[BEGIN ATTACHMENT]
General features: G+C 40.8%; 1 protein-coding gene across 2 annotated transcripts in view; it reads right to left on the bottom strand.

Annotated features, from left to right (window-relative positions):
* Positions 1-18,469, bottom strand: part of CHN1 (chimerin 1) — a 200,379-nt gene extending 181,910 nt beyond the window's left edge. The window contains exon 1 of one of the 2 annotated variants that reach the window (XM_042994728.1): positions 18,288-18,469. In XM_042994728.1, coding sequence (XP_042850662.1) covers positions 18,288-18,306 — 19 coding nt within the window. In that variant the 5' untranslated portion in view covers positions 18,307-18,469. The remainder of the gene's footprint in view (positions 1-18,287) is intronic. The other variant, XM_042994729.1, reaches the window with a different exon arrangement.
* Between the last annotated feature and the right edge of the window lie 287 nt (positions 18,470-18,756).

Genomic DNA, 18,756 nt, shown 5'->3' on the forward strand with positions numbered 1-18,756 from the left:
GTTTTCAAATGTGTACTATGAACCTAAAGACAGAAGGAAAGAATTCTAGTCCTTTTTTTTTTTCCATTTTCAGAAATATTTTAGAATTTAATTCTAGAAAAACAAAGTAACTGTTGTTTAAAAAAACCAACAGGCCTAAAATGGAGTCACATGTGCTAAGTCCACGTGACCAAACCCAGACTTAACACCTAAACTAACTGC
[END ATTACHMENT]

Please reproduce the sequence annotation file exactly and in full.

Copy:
General features: G+C 40.8%; 1 protein-coding gene across 2 annotated transcripts in view; it reads right to left on the bottom strand.

Annotated features, from left to right (window-relative positions):
* Positions 1-18,469, bottom strand: part of CHN1 (chimerin 1) — a 200,379-nt gene extending 181,910 nt beyond the window's left edge. The window contains exon 1 of one of the 2 annotated variants that reach the window (XM_042994728.1): positions 18,288-18,469. In XM_042994728.1, coding sequence (XP_042850662.1) covers positions 18,288-18,306 — 19 coding nt within the window. In that variant the 5' untranslated portion in view covers positions 18,307-18,469. The remainder of the gene's footprint in view (positions 1-18,287) is intronic. The other variant, XM_042994729.1, reaches the window with a different exon arrangement.
* Between the last annotated feature and the right edge of the window lie 287 nt (positions 18,470-18,756).

Genomic DNA, 18,756 nt, shown 5'->3' on the forward strand with positions numbered 1-18,756 from the left:
GTTTTCAAATGTGTACTATGAACCTAAAGACAGAAGGAAAGAATTCTAGTCCTTTTTTTTTTTCCATTTTCAGAAATATTTTAGAATTTAATTCTAGAAAAACAAAGTAACTGTTGTTTAAAAAAACCAACAGGCCTAAAATGGAGTCACATGTGCTAAGTCCACGTGACCAAACCCAGACTTAACACCTAAACTAACTGC